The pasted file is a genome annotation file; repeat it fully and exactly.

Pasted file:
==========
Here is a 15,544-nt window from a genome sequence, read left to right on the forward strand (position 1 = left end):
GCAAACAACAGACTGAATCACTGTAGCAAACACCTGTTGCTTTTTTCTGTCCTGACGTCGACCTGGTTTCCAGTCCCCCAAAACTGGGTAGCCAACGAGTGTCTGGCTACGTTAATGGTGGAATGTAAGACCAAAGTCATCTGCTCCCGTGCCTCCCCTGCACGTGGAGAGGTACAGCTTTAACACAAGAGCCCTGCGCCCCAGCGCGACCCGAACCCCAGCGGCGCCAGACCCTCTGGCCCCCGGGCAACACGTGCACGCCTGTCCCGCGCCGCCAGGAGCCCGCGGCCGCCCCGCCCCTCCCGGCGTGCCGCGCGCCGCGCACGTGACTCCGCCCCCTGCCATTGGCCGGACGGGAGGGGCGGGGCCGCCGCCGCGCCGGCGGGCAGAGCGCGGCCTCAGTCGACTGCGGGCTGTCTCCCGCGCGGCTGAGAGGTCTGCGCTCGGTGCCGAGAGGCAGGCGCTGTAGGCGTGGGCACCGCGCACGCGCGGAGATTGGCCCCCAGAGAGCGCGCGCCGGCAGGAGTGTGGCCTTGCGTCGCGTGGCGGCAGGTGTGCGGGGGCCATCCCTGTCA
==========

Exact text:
Here is a 15,544-nt window from a genome sequence, read left to right on the forward strand (position 1 = left end):
GCAAACAACAGACTGAATCACTGTAGCAAACACCTGTTGCTTTTTTCTGTCCTGACGTCGACCTGGTTTCCAGTCCCCCAAAACTGGGTAGCCAACGAGTGTCTGGCTACGTTAATGGTGGAATGTAAGACCAAAGTCATCTGCTCCCGTGCCTCCCCTGCACGTGGAGAGGTACAGCTTTAACACAAGAGCCCTGCGCCCCAGCGCGACCCGAACCCCAGCGGCGCCAGACCCTCTGGCCCCCGGGCAACACGTGCACGCCTGTCCCGCGCCGCCAGGAGCCCGCGGCCGCCCCGCCCCTCCCGGCGTGCCGCGCGCCGCGCACGTGACTCCGCCCCCTGCCATTGGCCGGACGGGAGGGGCGGGGCCGCCGCCGCGCCGGCGGGCAGAGCGCGGCCTCAGTCGACTGCGGGCTGTCTCCCGCGCGGCTGAGAGGTCTGCGCTCGGTGCCGAGAGGCAGGCGCTGTAGGCGTGGGCACCGCGCACGCGCGGAGATTGGCCCCCAGAGAGCGCGCGCCGGCAGGAGTGTGGCCTTGCGTCGCGTGGCGGCAGGTGTGCGGGGGCCATCCCTGTCA